How to Deal with Emotions during Addiction Recovery

Being emotional does not necessarily mean being unable to control your feelings. Even if you experience a wide range of various emotional states, you can regulate them the way you want. It’s especially important for those who are going through the addiction recovery process. People think that to stay sober and avoid cravings one needs to get rid of strong emotional reactions at all. But it’s not actually the best strategy in recovery from substance abuse. Sobriety can pose new challenges to an addict. One of the most common emotions experienced by people recovering from addiction is anger. Suppressed anger is especially dangerous as it can suddenly erupt and cause physical or psychological harm. Even buried ager affects people around you and destroys your relationships. Admitting negative feelings can be uncomfortable at first. But facing them helps you to work through your recovery process and prevent relapse in the future. Psychologists argue that it’s essential to learn how to take control over feelings instead of rejecting them. 

The changes that take place in the brain of a recovering addict may cause mood swings and emotional instability. It can be challenging to handle strong emotions, but for successful treatment at a free drug rehab (click here) a patient should be able to use self-regulation techniques that help to establish a healthy relationship with your feelings. 

Emotions and Substance Cravings
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Urges can trigger an intention to get back to substance intake because the intensity of negative feelings can be really high. At the moments of weakness you should try to take a step back and ask yourself the following questions: 

What am I feeling now?

What is happening right now?

What do I really want at this moment that I try to replace it with drugs?
Try to be aware of your feelings and notice what’s triggering them. Reflect on the reasons that caused negative emotions and decide if the behaviors or situations can be changed.

Most common emotions experienced in addiction recovery


Shame makes you think that something is wrong with you. Feeling ashamed causes social isolation and damages self-esteem. Unfortunately, it can make you retreat from support when you actually need it most. 


It’s natural to have some fear or anxiety when you get back to your duties at home or at the workplace. You may be worried about the reactions from others wondering what people will say about you and how they will treat you. Fear may be paralyzing and detrimental to your progress in recovery. Addressing your fears can help to cope with them and get back to your responsibilities after the free drug treatment program.


Traces of remorse are inevitable in addiction recovery when you come to the realization of how destructive your behavior was. But guilt because of any kind of damage you caused is a part of addiction recovery. Forgiving yourself is not always easy but it helps to start a new sober life.

Strong emotional reactions such as anger, despair, panic are an indicator of your blocked or altered feelings influenced by drugs. In this situation, you could get help from someone you trust about the way you feel. It may happen that just getting the feeling off your chest can make it less intense. If emotions are so intense that they don’t pass, turn to a mental health professional to find out what role brain chemistry plays in your suffering. A healthcare worker can help you with medical treatment or teach you to manage your emotions to stay sober. There is also another great option at free rehab centers which is support groups. Attending these groups can inspire you to reach your goal and get rid of doubts when there is too much discomfort from overwhelming emotions.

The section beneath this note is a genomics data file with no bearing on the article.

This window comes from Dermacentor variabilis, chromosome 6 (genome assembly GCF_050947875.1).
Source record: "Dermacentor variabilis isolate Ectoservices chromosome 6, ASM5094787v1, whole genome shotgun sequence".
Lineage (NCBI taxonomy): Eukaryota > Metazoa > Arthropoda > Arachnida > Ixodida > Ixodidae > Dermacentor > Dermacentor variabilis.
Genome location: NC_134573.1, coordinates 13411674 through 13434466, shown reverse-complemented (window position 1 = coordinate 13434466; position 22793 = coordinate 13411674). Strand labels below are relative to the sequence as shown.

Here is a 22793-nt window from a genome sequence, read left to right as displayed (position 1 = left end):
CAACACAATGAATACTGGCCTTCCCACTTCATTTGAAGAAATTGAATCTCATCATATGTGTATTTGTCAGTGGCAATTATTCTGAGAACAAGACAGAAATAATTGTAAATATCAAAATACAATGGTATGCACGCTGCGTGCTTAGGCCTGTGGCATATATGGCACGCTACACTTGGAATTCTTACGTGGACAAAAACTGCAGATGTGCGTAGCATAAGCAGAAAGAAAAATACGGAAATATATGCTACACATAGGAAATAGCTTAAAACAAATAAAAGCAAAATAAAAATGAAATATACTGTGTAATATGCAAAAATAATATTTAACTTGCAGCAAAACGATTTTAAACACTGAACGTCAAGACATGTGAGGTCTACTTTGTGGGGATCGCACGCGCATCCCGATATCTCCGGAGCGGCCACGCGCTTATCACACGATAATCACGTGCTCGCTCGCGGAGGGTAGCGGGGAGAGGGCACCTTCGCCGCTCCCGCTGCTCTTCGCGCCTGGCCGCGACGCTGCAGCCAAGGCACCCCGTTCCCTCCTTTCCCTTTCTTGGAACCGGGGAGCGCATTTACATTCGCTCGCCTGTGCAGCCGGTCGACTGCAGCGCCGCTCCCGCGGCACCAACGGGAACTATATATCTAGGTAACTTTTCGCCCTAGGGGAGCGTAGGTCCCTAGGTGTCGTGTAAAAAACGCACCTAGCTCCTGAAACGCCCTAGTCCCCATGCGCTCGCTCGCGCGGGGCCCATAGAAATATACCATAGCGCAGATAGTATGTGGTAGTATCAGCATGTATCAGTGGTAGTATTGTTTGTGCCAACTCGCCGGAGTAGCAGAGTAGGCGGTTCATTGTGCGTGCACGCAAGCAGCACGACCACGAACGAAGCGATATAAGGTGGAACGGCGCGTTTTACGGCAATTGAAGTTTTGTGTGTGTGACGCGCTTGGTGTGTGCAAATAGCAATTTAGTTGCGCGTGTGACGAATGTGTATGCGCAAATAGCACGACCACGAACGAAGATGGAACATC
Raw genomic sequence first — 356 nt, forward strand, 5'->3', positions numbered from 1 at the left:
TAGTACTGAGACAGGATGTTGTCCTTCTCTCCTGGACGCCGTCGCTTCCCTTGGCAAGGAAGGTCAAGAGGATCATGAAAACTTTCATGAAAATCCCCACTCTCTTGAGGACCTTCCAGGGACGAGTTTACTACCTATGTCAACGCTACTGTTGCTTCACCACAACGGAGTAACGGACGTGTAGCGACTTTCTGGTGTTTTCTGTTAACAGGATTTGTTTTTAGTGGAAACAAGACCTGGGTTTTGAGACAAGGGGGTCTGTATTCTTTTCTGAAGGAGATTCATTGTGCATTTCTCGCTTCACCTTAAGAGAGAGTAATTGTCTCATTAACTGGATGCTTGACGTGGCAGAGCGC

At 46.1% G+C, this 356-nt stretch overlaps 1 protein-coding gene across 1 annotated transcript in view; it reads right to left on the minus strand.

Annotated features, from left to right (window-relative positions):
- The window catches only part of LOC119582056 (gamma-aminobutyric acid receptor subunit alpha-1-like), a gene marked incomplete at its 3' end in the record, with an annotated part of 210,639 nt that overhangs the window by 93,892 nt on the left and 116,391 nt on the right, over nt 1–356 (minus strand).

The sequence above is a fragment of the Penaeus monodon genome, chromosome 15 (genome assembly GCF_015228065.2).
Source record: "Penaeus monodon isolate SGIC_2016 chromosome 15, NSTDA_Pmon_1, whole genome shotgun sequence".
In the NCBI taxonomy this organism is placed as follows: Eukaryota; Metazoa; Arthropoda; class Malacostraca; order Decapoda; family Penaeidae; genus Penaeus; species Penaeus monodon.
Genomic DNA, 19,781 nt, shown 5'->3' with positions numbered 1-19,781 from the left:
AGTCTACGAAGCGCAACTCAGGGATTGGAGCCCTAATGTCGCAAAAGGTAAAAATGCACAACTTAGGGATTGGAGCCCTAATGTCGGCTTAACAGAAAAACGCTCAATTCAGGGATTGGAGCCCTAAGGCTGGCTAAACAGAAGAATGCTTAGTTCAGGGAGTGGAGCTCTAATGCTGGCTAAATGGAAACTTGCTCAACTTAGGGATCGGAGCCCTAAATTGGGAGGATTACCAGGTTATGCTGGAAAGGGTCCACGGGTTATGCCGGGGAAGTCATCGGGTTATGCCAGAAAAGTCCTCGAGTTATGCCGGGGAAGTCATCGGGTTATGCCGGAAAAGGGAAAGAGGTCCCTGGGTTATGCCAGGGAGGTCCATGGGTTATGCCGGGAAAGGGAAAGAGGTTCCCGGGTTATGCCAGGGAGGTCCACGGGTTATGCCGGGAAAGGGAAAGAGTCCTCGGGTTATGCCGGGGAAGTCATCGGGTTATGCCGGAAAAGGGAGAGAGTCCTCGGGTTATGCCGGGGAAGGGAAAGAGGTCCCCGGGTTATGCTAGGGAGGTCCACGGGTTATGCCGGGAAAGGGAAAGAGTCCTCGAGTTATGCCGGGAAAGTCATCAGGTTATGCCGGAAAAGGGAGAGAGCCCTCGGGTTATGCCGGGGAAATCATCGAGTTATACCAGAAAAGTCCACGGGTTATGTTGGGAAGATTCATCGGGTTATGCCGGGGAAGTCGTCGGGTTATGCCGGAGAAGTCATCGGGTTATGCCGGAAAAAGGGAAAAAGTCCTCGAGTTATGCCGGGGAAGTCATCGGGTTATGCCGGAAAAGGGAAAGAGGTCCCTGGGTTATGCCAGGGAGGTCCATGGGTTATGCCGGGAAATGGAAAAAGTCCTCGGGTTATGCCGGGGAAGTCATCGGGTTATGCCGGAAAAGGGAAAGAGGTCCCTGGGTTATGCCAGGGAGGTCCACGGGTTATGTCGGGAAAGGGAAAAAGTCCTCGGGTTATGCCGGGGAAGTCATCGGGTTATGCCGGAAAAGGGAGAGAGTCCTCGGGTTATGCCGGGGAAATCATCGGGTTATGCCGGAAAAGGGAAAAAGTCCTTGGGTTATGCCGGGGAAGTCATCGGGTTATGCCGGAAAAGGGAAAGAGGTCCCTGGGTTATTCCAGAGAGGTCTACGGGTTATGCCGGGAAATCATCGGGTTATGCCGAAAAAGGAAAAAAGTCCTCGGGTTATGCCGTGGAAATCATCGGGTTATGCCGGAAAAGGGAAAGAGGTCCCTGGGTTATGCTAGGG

Build resilience

Build resilience
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Being resilient to negative feelings means being able to face them and manage them. The first step to resilience is to be aware of your emotional states and their relation to your thoughts and behaviors. Having insight into these relations helps to confront negative feelings. Moreover, emotions are short-lived and sometimes it can be enough just to notice and observe them. Meditation and yoga are perfect tools for that. Resilience is built not only through managing negative feelings, but through experiencing more positive emotions too. Undoubtedly one should have multiple sources of pleasure to stay strong when facing undesirable feelings. Do activities that help you enjoy your life and encourage sobriety. These can be playing music, meditation, walking yoga, or anything that helps you to feel peaceful and happy. Another element of resilience is mindfulness that means staying focused on your purpose. Being mindful means to direct your thoughts to positive aspects of your journey to sobriety instead of ruminating negative thoughts. 

Note that resilience is not a trait that one either has or not. On the contrary, it is buoyed by thoughts and behaviors in your control. The way you act and manage your emotional states has an influence on resiliency which is a conscious choice. 

Restrain from addictive substances

In the beginning, urges can be so strong that you will crave substances to get emotional relief. But if you choose drugs or alcohol to deal with distressing feelings, you will never recover from addiction as they push negative emotions aside temporarily. It’s always possible to manage feelings in a healthy way that supports your sobriety. Try to keep things in perspective and make the right choice for a better life. There are a number of mental health residential services in Florida if you find you are in need of professional help getting through a difficult time.

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